Tracheostomy (trachy)

A “tracheostomy” is the name of the opening that surgeons make in the neck to access the windpipe. Some people call it a “trachy”. A “tracheostomy tube” is placed through this opening. It can then be connected to the ventilator. Doctors use the ventilator to maintain the right pressures and oxygen levels in the lungs.

A tracheostomy tube is inserted while the patient is under anaesthetic. Patients can not eat or drink. To begin with patients are also not able to speak. Sometimes a “speaking valve” is placed over the tracheostomy. This allows the patient to speak when their strength has started to improve. Therapists also work with patients to help them communicate with white-boards, and iPad tools.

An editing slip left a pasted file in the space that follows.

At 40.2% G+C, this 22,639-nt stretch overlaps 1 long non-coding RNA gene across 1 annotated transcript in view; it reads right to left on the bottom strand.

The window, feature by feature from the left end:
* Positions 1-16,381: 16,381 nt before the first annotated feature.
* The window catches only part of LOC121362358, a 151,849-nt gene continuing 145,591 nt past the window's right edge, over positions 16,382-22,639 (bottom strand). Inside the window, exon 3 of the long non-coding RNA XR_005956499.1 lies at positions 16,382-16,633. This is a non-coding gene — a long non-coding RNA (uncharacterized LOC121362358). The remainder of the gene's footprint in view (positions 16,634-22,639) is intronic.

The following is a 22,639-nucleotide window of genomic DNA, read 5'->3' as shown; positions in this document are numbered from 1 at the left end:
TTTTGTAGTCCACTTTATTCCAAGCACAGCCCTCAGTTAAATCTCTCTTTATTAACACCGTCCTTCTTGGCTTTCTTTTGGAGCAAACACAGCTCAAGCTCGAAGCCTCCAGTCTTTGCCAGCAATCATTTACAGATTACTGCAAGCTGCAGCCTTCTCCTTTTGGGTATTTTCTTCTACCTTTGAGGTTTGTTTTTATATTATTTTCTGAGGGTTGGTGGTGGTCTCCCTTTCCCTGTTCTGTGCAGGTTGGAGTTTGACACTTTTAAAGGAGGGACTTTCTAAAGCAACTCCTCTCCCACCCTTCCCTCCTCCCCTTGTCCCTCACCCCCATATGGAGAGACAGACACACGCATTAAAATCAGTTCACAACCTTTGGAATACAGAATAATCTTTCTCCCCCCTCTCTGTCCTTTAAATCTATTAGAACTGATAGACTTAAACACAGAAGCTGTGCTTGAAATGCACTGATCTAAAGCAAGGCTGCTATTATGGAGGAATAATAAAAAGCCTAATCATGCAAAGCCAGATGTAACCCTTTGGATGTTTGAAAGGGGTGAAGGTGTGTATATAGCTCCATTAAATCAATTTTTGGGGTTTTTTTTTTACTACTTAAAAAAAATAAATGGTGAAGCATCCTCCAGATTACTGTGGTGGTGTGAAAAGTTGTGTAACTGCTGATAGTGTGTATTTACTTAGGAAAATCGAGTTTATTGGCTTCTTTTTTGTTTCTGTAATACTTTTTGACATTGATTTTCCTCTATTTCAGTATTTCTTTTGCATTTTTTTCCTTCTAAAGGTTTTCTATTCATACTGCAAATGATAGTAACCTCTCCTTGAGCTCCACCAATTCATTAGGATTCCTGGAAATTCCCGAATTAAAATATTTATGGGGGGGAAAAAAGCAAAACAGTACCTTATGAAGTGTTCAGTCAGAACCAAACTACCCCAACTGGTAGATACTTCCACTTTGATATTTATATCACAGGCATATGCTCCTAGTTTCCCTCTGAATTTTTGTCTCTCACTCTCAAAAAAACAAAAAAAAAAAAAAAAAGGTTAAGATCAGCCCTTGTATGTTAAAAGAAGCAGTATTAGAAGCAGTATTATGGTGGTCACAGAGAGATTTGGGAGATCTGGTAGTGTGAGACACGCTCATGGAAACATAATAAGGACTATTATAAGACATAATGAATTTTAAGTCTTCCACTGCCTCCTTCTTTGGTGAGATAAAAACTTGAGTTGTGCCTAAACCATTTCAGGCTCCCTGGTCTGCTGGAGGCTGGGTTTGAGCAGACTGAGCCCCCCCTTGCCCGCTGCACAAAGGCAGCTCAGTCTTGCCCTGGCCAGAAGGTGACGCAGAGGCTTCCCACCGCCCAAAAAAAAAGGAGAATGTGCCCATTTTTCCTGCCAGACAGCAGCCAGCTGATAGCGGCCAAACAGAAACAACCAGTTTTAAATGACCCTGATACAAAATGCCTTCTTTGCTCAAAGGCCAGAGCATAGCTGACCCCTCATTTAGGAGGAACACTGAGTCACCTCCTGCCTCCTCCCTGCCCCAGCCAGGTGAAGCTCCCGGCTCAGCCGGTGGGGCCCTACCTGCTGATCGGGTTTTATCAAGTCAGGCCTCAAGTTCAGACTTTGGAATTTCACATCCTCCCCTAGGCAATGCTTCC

Some patients will have their tracheostomy tube removed before they leave hospital. Some patients will need it for the longer term. How long the tube is used depends on the patient's medical condition. Usually patients need to be able to breathe on their own, cough and swallow saliva before it can be removed.

Another type of breathing tube is an endotracheal tube (ETT) that is placed into the windpipe through the mouth.

Related topics

This topic was reviewed by an intensive care medicine specialist in July 2022.

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